- Life-saving treatment
- What contact P should have with others
If the deputy has been appointed to make decisions on behalf of P’s health and welfare only, they cannot make property and affairs decisions on behalf of P.
Decisions deputies cannot make for P
There are some very personal decisions that no one can make for the P. Whether a deputy has authority to manage P’s property and financial affairs and/or to make decisions about health and welfare, a deputy cannot:
- Stop treatment aimed at keeping P alive (‘life-sustaining treatment’)
- Decide who P marries or divorces
- Prevent P from having contact with people
- Decide who P votes for in a public election
Why are health and welfare deputyships much rarer?
A health and welfare deputyship is a useful authority to make decisions on behalf of another. However, a deputyship for health and welfare is much rarer. This is because the relevant legal guidance states that deputies are most likely to be needed for financial matters where someone needs continued authority to make decisions about P’s money or other assets. The court cannot make each and every financial decision that arises for P whereas in health and welfare cases, there are usually more major decisions to be made on behalf of P or, there may be a serious dispute about P’s welfare so that the court should be asked to make that decision.
For health and welfare decisions, it will be easier for the courts to make decisions in cases where a one-off decision is needed about P’s welfare. But there will be occasions where ongoing decisions about a person’s welfare will be required. For example, seeking ongoing authority from the court to be able to access information relating to P to be kept informed of P’s welfare. The courts can therefore limit the powers of a health and welfare deputy by narrowing down the scope of that appointment.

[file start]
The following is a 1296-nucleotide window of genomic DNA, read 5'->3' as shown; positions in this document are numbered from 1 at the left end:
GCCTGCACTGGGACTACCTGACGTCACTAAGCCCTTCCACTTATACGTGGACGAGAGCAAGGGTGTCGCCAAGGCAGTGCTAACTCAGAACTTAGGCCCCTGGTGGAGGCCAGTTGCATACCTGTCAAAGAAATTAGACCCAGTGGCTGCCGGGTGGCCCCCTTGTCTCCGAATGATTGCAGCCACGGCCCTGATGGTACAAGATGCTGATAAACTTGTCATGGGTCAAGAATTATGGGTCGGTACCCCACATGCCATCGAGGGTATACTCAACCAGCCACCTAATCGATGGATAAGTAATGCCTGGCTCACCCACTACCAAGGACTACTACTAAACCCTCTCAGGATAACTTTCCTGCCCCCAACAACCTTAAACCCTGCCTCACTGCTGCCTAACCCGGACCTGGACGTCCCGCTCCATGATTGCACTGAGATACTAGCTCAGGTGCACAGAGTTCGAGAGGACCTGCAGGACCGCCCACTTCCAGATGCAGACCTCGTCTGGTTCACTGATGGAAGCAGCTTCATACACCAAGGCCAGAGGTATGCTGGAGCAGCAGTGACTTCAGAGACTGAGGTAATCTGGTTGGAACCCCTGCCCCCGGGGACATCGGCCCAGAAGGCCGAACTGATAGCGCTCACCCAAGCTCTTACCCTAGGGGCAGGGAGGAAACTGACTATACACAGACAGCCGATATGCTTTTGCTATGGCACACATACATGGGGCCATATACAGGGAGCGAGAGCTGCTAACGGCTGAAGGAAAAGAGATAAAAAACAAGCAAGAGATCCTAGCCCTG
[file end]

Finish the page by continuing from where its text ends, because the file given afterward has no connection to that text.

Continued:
Examples of when a health and welfare deputyship would be appropriate include considerations such as whether:
- Someone needs to make a series of linked welfare decisions over time and it would not be beneficial or appropriate to require all of those decisions to be made by the court.
- The most appropriate way to act in P’s best interests is to have a deputy, who will consult relevant people but have the final authority to make decisions.
How to apply to become P’s deputy
An application must be made to the Court of Protection to apply to become P’s deputy for property and financial affairs or health and welfare, or both.
In order to support your application, the court will require evidence confirming that P lacks capacity to make the relevant decisions and sufficient evidence as to why a deputy should be appointed on behalf of P. Notification of this application will be sent to those who may be interested in P’s case and if no objection is raised to the application, it will proceed smoothly. The court may request further information from the individual applying to become P’s deputy, for example, if there is insufficient evidence of P’s capacity, the applicant may need to obtain further information and submit this to the court.
Becoming a deputy can be a costly exercise. A deputy must pay:
- a fee to apply to be a deputy (currently £371 for each deputyship application plus £494 if the court decides that your application needs a hearing). A deputy may be exempt from paying an application fee depending on what type of deputyship they are applying for and how much money P has. You can claim back the fee from the funds of P if you’re applying to be a property and affairs deputy.
- a supervision fee every year after the deputy has been appointed.
- a £100 assessment fee if you’re a new deputy.
After the deputy has been appointed, the following fees will also be payable:
- £320 for general supervision
- £35 for minimal supervision – this applies to some property and affairs deputies managing less than £21,000
For a property and affairs deputy, you may also have to pay to set up a ‘security bond’ before you can be appointed. The deputy will set up the bond with a security bond provider and the amount payable depends on:
- the value of the estate of the person you’re a deputy for
- how much of their estate you control
Deputyship is not a straightforward process and often requires the assistance of a legal expert. Our team at TV Edwards can help you make the application. Please contact us on 0203 440 8000 to speak to our Social Welfare and Court of Protection specialists.